Military History Books
by Harold A. Skaarup   
Canadian Warplanes 5: de Havilland Canada (Grumman) CP-121 Tracker

de Havilland Canada (Grumman)

CS2F-1/CP-121 Tracker

Data current to 3 March 2021.

(RCN Photo via Mike Kaehler)

de Havilland Canada (Grumman) CS-2F Tracker, RCN (Serial No. 1595), preparing to launch from the deck of HMCS Bonaventure, 1969.  Note how the nose wheel is off the deck and how the catapult cable hooks onto the fuselage. This aircraft survived its life at sea and went on to become C-FKUF.  It served with Conair in 1991 and was Turbo Firecat 577 in 1992.

de Havilland Canada (Grumman) CS2F-1/CP-121 Tracker was a purpose-built, single airframe anti-submarine warfare (ASW) aircraft equiped with propeller-driven twin radial engines.  It had a high wing that could be folded for storage on aircraft carriers, and was equipped with a tricycle undercarriage.  The type was exported by the USA to a number of navies around the world. 

Introduced in 1952 in the USN, in 1954, 100 Trackers were licence-built in Canada as the C2SF by de Havilland Canada.  The C2SF replaced the Grumman TBM-3 Avengers in service with the RCN.  The first Canadian-built aircraft flew on 31 May 1956.  From 1957 onwards, these aircraft operated from the then newly deployed aircraft carrier HMCS Bonaventure, and various shore bases.  All the Canadian Trackers were built to the earlier "A" model airframe design with a length of 42 feet (13 m) (c.f. 43 ft 6 in (13.26 m) for later model Trackers) in order to fit in HMCS  Bonaventure's hangar.  In 1960–1961, 17 CS2F-1 aircraft, which had been relegated to training and utility duties by the CS2F-2, were transferred to the Royal Netherlands Navy.  From 1964, 45 CS2F-2s were upgraded by fitting revised electronic equipment and sensors, becoming CS2F-3s.  Also in 1964, a pair of CS2F-1 aircraft were stripped of armament and ASW electronics, converted to transports, and subsequently used for carrier onboard delivery.  The CS2F-1, -2, and -3 were redesignated as the CP-121 Mk.1, Mk. 2, and Mk. 3 respectively following the unification of the Canadian Forces in 1968.

After HMCS Bonaventure was decommissioned in 1970, all remaining Canadian Trackers were transferred to shore bases.  This limited their usefulness for ASW patrols, and between 1974 and 1981 gradually all but 20 were placed in storage and the remainder were stripped of their ASW gear.  The remaining active-duty Trackers served until 1990 on fisheries protection and maritime patrol duties.  A handful of Trackers were kept in flying condition until the late 1990s but were no longer used for active service.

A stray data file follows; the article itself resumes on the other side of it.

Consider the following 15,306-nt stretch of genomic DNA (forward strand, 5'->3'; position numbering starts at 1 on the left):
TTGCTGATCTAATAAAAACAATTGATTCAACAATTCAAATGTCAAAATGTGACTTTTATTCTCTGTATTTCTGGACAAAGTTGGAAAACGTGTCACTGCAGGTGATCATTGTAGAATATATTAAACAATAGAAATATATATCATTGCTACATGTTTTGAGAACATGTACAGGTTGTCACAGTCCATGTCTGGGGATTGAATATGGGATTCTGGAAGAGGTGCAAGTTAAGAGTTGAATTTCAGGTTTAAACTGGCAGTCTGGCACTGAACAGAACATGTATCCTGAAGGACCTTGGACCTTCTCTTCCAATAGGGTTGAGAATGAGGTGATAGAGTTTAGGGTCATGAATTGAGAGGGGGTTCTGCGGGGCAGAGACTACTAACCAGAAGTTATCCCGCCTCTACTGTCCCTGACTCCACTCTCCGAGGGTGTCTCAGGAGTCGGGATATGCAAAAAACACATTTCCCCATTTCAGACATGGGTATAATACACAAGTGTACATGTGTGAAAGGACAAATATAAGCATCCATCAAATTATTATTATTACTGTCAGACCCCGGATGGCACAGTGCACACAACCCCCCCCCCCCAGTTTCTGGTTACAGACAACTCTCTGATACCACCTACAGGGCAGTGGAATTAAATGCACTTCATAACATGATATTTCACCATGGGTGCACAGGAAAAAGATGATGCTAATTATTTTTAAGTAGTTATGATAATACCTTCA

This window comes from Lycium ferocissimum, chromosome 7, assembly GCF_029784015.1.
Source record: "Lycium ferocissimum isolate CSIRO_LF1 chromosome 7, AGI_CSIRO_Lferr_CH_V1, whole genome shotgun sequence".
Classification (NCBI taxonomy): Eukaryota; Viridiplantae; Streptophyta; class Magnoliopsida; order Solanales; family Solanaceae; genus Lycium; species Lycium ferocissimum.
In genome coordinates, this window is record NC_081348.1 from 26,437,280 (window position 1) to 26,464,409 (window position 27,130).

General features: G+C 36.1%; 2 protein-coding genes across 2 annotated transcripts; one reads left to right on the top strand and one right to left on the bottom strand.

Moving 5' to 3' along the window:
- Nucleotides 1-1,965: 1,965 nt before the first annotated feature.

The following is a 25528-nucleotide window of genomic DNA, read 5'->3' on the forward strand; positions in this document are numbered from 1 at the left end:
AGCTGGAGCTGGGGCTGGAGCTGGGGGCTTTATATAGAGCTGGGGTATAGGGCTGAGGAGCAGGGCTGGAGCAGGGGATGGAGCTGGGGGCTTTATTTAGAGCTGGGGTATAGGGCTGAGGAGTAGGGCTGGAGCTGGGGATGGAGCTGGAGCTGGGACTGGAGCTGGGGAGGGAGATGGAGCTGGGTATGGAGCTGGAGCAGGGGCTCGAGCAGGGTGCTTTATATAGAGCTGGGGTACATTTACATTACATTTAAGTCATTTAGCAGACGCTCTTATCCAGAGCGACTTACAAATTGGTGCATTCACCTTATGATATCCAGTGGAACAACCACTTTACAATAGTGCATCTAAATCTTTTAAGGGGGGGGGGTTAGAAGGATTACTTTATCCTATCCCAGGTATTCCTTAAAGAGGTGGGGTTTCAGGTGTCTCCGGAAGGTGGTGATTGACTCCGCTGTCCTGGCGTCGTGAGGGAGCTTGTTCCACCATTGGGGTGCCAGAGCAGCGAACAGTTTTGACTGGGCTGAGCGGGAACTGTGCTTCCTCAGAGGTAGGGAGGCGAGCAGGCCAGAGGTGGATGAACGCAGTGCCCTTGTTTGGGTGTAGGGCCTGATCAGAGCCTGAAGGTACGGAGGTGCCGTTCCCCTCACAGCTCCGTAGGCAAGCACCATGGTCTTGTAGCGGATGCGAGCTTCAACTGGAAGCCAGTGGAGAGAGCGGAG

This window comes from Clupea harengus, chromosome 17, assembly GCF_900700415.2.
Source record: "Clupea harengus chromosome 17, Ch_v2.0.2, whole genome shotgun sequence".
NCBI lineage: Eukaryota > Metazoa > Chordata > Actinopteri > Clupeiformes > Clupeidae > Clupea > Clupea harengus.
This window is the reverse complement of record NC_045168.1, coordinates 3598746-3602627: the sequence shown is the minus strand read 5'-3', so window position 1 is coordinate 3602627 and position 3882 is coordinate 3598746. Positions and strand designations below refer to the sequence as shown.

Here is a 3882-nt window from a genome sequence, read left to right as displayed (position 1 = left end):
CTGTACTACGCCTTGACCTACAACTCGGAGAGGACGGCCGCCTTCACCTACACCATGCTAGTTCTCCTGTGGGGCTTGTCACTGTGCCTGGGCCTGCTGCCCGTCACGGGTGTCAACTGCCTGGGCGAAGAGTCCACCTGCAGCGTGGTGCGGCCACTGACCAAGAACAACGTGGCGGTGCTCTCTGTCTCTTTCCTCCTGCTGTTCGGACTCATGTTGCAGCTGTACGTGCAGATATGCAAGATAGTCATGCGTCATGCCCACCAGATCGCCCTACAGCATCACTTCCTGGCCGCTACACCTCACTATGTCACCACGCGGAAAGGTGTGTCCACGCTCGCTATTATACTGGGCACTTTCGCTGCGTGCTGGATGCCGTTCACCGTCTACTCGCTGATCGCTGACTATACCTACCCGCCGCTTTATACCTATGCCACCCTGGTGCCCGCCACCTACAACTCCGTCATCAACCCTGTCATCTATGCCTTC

A single Grumman-built S2F-1 was sold to de Havilland Canada as a pattern and test aircraft; it was assigned RCN (Serial No. 1500) and coded X-500.  This aircraft may have been dismantled by DHC and reassembled as (Serial No. 1501) with the same wing markings, although other sources claim that 1500 was returned to the US Navy as (BuNo. 136519), and that 1501 was a new aircraft assembled by DHC from Grumman-provided parts, possibly with duplicate X-500 wing markings.  1501 was later upgraded to CS2F-1 standards and used as a stationary instructional airframe.  It was placed in storage in 1972 and is currently on display in the Sherwater Aviation Museum in Nova Scotia.

In the late 1980s and early 1990s, Conair Aviation of Abbotsford, British Columbia, took possession of retired American and Canadian Trackers and converted them into Firecats, with a fire retardant tank replacing the torpedo bay.  The Firecats were made in two variants, a piston engine Firecat and a turboprop-powered Turbo Firecat.

de Havilland Canada (Grumman) CS2F-1/CP-121 Tracker (43), (Serial Nos. 1501 (also X500), 1502-43), CS2F-2 (57), (Serial Nos. 1544-1600),  S2F-1 (1), (Serial No. 136519), CP-121.

 (RCN Photo via Chris Charland)

de Havilland Canada (Grumman) CS2F-3/CP-121 Tracker (Serial No. 12168).  The original serial number was 1568.  It was changed to (Serial No. 12168) on 11 Jun 1970.  This aircraft served with VS 880, VU 32, VT 406 and MR 880.  12168 was struck off strength with the Canadian Forces on 8 Jan 1991.  It was sold to Conair and given the Canadian civil aircraft registration C-FKVD.

de Havilland Canada (Grumman) CS2F-1, CP-121 Tracker, ca 1960.  (Library and Archives Canada Photo, MIKAN No. 4821470)

de Havilland Canada (Grumman) CS2F-1, CP-121 Tracker, ca 1960.  (Library and Archives Canada Photo, MIKAN No. 4821470)

de Havilland (Grumman) CS2F-1 Tracker, RCN, (Serial No. 500), X, ca 1960.   with magnetic anomally gear retracted and extended.  (Library and Archives Canada Photos, MIKAN Nos. 4821192, 4821193 and 4821194)


 (DND Photos)

de Havilland (Grumman) CS2F-1 Tracker, RCN No. 881 Squadron, ca 1957-58, HMCS Bonaventure.

(RCN Photo via Mike Kaehler)

de Havilland (Grumman) Tracker, RCN (Serial No. 1570) with ordnance. ca 1965.

 (RCN Photo)

de Havilland Canada (Grumman) CS-2F Tracker in flight over HMCS Bonaventure

 (Author Photo) 

de Havilland (Grumman) Tracker, RCN (Serial No. 12195), CFB Trenton, Ontario, 1978.

 (Alain Rioux Photo)

de Havilland (Grumman) CP-121 (CS2F-2) Tracker (Serial No. 121551), Air Force Heritage Park, CFB Winnipeg, Manitoba. 

 (Balcer Photo)

de Havilland (Grumman) CP-121 (CS2F-2) Tracker (Serial No. 121507), CFB Borden, Ontario. 

 (Author Photo)

de Havilland (Grumman) CP-121 Tracker, (Serial No. 121131), Summerside, PEI.